Deriving the ancestral sequence, determining the mutations, their temporal sequence and their relative selectability is all in all a virtuoso performance. And it directly addresses the issue Behe raised with the evolution of the DPG binding site (3, see our critique).
Behe and the Discovery Insitute have reacted quickly and negatively to this paper. But in doing so they display a curious amnesia. Behe says:
I certainly would not classify their system as IC. The IC systems I discussed in Darwins Black Box contain multiple, active protein factors. Their "system", on the other hand, consists of just a single protein and its ligand."
Yet this "system" is precisely the thing that Behe uses in his exemplar for the Behe and Snoke paper, the binding of DPG to haemoglobin. And Behe has said in testimony to the Dover trial (3) that the Behe and Snoke paper on evolution of binding sites is about irreducible complexity. So if the evolution of the DPG binding site (where you only need two mutations to make a functioning DPG binding site) is an example of IC, then the evolution of the aldosterone binding site is also (note 2). As the BCT paper specifically cites the Behe and Snoke paper, you would expect they would look at the ideas contained in the paper, not "Darwins Black Box". Behe has had a long history of citing examples of molecular IC. He has even called disulfide bond "irreducibly complex" (2). So his disavowal of an example that directly addresses the Behe and Snoke paper (3) is particularly disingenuous.
Stephen Meyer also argues on this line.
Contrary to what the authors assume receptor-hormone pairs do not constitute irreducibly complex systems. The receptor-hormone pair is only a small component of a signal transduction circuit that regulates other complex physiological processes. For such pairs to have any selective or functional advantage many other protein components have to be present, including the other components of a signal transduction circuit and the physiological processes that such circuits regulate.
Yet, and I emphasise this again, Behe himself has argued in sworn testimony to the Dover trial that they do constitute IC systems (3). Don't the DI fellows follow each others work?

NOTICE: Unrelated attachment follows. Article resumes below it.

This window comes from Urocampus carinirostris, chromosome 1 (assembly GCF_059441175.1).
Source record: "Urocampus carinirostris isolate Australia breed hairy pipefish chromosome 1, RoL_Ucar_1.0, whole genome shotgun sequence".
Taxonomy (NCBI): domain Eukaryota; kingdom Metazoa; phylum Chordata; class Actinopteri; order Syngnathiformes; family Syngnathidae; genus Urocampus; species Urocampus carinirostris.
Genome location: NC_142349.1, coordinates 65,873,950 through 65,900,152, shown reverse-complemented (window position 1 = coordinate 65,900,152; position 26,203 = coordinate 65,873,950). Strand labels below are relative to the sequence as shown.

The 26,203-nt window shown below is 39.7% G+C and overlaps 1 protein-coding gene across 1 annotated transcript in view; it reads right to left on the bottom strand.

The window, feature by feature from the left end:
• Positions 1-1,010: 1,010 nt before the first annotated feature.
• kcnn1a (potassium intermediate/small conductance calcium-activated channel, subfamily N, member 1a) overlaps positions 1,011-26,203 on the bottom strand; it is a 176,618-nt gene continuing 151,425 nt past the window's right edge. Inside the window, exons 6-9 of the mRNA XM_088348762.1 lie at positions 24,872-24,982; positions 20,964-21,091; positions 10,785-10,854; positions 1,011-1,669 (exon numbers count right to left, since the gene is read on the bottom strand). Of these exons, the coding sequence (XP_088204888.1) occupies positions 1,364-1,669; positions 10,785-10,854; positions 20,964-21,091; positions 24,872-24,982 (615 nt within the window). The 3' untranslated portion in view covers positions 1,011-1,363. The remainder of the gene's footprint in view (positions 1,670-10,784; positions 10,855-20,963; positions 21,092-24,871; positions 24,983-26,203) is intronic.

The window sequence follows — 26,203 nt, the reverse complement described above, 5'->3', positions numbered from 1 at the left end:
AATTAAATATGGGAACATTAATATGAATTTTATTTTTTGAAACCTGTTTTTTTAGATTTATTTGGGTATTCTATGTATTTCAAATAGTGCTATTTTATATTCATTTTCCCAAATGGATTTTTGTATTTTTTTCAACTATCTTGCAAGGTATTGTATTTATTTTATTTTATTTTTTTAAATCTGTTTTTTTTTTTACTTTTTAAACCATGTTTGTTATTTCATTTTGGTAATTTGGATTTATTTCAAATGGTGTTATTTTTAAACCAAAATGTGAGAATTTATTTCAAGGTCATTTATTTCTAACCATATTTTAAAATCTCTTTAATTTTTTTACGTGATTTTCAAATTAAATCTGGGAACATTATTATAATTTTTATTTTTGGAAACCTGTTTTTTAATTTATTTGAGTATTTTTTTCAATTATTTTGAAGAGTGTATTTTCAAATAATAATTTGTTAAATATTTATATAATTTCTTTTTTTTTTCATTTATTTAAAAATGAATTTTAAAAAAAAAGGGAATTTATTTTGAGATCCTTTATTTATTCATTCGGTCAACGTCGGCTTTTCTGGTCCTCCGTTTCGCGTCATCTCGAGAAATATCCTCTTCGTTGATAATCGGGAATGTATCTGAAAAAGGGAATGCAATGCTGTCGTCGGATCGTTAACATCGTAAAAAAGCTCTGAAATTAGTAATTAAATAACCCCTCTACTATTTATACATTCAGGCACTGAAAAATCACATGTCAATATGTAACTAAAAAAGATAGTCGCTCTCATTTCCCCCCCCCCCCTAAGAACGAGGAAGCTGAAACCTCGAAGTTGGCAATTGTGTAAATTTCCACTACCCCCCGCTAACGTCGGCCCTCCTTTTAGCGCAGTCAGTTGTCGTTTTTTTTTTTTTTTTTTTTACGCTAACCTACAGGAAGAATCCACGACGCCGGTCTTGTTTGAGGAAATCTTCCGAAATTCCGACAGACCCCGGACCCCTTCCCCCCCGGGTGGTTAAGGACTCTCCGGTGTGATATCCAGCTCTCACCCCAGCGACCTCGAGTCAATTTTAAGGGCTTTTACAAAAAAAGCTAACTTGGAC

Once again we see that the Intelligent design promoters are willing to move the goal posts to avoid refutation of their ideas. Molecular IC is Behes own invention, and he cant ignore his idea when it is disproved.
Notes and references.
[Note 1] Actually, evolutionary biologist H.J. Muller came up with irreducible complexity in 1918, as a prediction of Darwinian evolution. See H. J. Muller, "Reversibility in Evolution Considered from the Standpoint of Genetics," Biological Reviews 14 (1939): 261-80. In 1986 another evolutionary biologist, Cairns-Smith, also described IC systems produced by evolutionary processes.
[Note 2] Technically, the GR receptor is an example of subfunctionalisation, where a generalist receptor becomes more selective. This is quite important in evolution. Behes exemplar, binding DPG in haemoglobin, is a result of a reduction of specificty, the ATP binding site now binds DPG. When Meyer complains that the BCT paper does not generate a new protein fold family, well, neither does Behes DPG example, which Behe claims demonstrates IC. (ironically, there is also a recent paper showing in more detail how protein fold familes evolve. Zeldovich KB, Berezovsky IN, Shakhnovich EI. Physical origins of protein superfamilies. J Mol Biol. 2006 Apr 7;357(4):1335-43.)
(1) "An irreducibly complex evolutionary pathway is one that contains one or more unselected steps (that is, one or more necessary-but-unselected mutations). The degree of irreducible complexity is the number of unselected steps in the pathway." http://www.arn.org/docs/behe/mb_indefenseofblood...
"Thus in a real sense the disulfide bond is irreducibly complex, although not nearly to the same degree of complexity as systems made of multiple proteins"
"The problem of irreducibility in protein features is a general one. Whenever a protein interacts with another molecule, as all proteins do, it does so through a binding site, whose shape and chemical properties closely match the other molecule."
(3) Behe MJ & Snoke DW (2004) Simulating evolution by gene duplication of protein features that require multiple amino acid residues. Protein Science.
There are none that use that phrase, but as I indicated in my direct testimony, that I regard my paper with Professor David Snoke as to be arguing for the irreducible complexity of things such as complex protein binding sites. Emphasis added IFM
"So the point is that those little colored squares [amino acids] are enormously complex in themselves, and further the ability to get them to bind specifically to their correct partners also requires much more additional information. It is not a single step phenomenon. You have to have the surfaces of two proteins to match."
(4) Bridgham JT, Carroll SM, Thornton JW. Evolution of hormone-receptor complexity by molecular exploitation. Science. 2006 Apr 7;312(5770):97-101. [PubMed ] [Abstract] [Full Text (subscribers only)]
See also commentary Adami C. Evolution. Reducible complexity. Science. 2006 Apr 7;312(5770):61-3. [summary] [Full Text (subscribers)]
(5) Weinreich DM, Delaney NF, Depristo MA, Hartl DL. Darwinian evolution can follow only very few mutational paths to fitter proteins. Science. 2006 Apr 7;312(5770):111-4. [PubMed] [Abstract] [Full text (subscribers only)]
[I corrected a few typos -- Nick]
Originally posted at The Panda's Thumb